The Tea Party in the Woods. Akiko Miyakoshi. Kids Can Press, 2015.
Mysterious and stately, this book is a subtle and creative fairy tale. The story starts off in a familiar way: a girl travels through the woods alone to go to her grandmother’s house. Its fairy tale predecessor taught kids about caution and safety. But “The Tea Party in the Woods,” however indirect, implies that we should not be afraid of those different from ourselves, that we’re never alone in the world, and that bravery is a virtue. While not exactly a twist on “Red Riding Hood,” older kids could have a great discussion comparing and conrasting the two.
Translated from Japanese, the language in the book is unobtrusive. There are no linguistic flourishes or play on words. Rather, the words communicate the story cleanly and simply. With about a paragraph per page, my children occasionally asked about some phrases newer to them like “lost sight of.”
The illustrations evoke whimsy, nostalgia, and mystery. Mostly done with charcoal on beautifully textured paper, the illustrations are black and white with splashes of color for emphasis. The cover provides a nice example of how much mileage Miyakoshi gets out of varying the shade of charcoal from jet black to wisps of grey. Put simply, the pictures are elegant.
Overall, this is a fairy tale for a more open and inviting world that is a welcome addition to any library.
The Mid Autumn Festival is a harvest moon festival. Its date is based on the Chinese calendar, falling on a full moon between mid-September and early October. It is celebrated mainly by ethnic Chinese and Vietnamese. It is associated with a myth about the Goddess Chang E flying to the moon. Her husband, missing her, set out the foods she liked in the light of the moon. Now, people celebrate by re-uniting with their families, lighting lanterns, and eating mooncakes. Mooncakes are pastries traditionally made with lotus or red bean paste and salted duck egg yolk to represent the moon.
Dragons Love Tacos. Adam Rubin & Daniel Salmieri (illustrator.) Dial Books, 2012.
The question is not do you “like” tacos, but how hard are you prepared to taco? If you are a dragon at heart, then you have reached appropriate taco levels. Even kids who do not actually love tacos absolutely love this book. Loosely anchored to the everyday world by means of an everyday food, this tale dives head-first into Seuss-ian absurdity. It may be short on life lessons, unless you count a warning about reading the fine print, but this book aims primarily to delight, and delight it does.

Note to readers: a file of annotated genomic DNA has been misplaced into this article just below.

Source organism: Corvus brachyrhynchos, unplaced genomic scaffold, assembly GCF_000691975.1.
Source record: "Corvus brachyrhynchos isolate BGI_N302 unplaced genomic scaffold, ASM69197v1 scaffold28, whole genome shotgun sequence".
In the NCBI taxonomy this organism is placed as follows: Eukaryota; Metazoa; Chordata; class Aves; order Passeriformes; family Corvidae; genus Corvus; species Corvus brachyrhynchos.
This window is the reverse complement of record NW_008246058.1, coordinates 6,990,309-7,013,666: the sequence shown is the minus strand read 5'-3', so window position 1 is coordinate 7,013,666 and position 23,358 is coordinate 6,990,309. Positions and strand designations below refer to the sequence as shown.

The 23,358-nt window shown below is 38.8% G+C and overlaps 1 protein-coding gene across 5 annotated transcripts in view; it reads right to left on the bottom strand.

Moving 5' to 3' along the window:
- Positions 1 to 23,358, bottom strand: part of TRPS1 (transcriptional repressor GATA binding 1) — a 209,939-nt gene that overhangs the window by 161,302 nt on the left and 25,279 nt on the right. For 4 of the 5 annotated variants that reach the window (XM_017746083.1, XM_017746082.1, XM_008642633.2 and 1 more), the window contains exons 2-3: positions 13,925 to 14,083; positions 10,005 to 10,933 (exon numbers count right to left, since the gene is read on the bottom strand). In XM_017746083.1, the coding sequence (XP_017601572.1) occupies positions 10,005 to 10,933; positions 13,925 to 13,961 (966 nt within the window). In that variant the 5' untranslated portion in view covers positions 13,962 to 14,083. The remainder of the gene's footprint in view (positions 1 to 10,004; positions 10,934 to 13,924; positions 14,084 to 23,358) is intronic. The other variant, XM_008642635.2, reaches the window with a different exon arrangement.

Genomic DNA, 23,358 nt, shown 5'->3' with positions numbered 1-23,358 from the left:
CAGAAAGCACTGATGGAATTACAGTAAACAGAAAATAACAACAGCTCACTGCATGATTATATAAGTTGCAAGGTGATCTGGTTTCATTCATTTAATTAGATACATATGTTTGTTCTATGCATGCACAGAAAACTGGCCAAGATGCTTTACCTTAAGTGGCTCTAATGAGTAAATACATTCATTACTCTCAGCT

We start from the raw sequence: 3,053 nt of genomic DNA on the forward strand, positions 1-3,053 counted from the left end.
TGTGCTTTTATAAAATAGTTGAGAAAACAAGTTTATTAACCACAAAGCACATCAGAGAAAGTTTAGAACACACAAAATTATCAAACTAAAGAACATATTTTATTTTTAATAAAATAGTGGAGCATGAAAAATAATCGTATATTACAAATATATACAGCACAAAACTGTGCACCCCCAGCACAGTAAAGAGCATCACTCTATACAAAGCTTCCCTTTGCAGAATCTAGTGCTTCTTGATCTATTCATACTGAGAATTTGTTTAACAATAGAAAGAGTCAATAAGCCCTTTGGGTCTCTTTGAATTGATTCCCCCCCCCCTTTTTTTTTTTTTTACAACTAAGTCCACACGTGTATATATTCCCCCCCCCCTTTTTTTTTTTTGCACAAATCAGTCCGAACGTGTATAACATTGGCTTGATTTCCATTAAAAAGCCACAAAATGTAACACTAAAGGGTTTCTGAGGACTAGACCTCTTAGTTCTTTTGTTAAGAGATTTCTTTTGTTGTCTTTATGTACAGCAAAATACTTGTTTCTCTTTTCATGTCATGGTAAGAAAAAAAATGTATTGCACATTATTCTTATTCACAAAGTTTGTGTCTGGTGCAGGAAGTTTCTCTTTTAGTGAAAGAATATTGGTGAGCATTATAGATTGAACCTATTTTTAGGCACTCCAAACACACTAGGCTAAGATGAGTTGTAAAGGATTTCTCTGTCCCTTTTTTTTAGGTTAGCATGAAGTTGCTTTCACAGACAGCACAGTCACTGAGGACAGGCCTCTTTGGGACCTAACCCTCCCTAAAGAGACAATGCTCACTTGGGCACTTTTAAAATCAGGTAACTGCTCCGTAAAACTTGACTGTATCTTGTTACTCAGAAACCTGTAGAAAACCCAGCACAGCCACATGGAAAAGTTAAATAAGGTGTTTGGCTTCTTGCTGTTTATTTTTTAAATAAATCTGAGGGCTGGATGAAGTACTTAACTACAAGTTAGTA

The language in this book is fun, fun, fun. Many sentences are in a question and answer format that keeps kids engaged. The playful language uses many goofy, exaggerated descriptions. The best being the explanation of how many tacos are needed to host a taco party for dragons. After just one reading, every time my children see salsa, they ask if it is “spicy salsa” just like in the book.
Illustrator Daniel Salmieri brings his distinctive style, which is instantly recognizable for fans of “Meet the Dullards.” The illustrations are realistic with a quirk, as one might expect when we see a commonplace location like a living room filled with partying dragons. The unique character designs attract children’s attention without resorting to an overly bright color palette.
Overall, a goofy delight from start to finish.
Ninja! Arree Chung. 2014. Henry Holt & Co. E fiction.
Are you ready for this guy to tumble, sneak, and creep his way into your children’s hearts? Then by all means give “Ninja!” a try. Here, we have the adventure of a young boy using his imagination, common household objects, and family members to become a ninja. Along the way, he realizes the downside of being sneaky, that make believe fun can have real world consequences, and that is more fun to include loved ones in your games.
The language is simple, but clearly draws inspiration from martial arts movies of yore. No my kids haven’t yet started to call their favorite drinking device ‘the sacred cup,’ but in the context of the story, they fully understood that ‘sacred’ means something special. The words are so fun that this parent couldn’t help but read the book in the voice of a mystical martial arts sage.
The illustrations excellently capture the feel of the story. The words spring from our main character’s imagination, but the illustrations show him in a cute, but realistic world. The illustrations frequently use comic-book style framing, which is a fun complement to the realistic setting.
Overall, this is a good story, fun for the parents to read, and one that my kids ask for repeatedly.
Falling for Rapunzel. Leah Wilcox and Lydia Monks (illustrator) 2003. G.P. Putnam’s Sons. E fiction.
This book is a good twist on the old fairy-tale. Told in rhyme, Rapunzel can’t quite hear what prince charming is calling out to her, so instead of throwing down her hair, she throws down quite a bit else. Kids laugh and laugh at the unusual things Rapunzel thinks she hears, and unsurprisingly, laugh loudest when Rapunzel throws down underwear. Kids don’t necessarily need to be familiar with the original fairy-tale to find this story a blast.
With its strict rhyming pattern, the author comes up with lots of clever synonyms for hair. Most kids won’t be familiar with words like “tresses,” but it is a good opportunity to expand your child’s vocabulary and to teach about synonyms generally. The rhymes are smooth all around and easy for parents to read.
The illustrations are done with acrylic, colored pencil, and other mixed media. The style is cute and bright enough to hold a child’s interest. There are nice little touches like trees made out of photos of trees in the midst of a painted world. The illustrations clearly convey the content of the story giving a hand to kids with some of the more unfamiliar vocabulary.
Overall, a fun and funny retelling of a classic that parents will enjoy reading to their smiling children.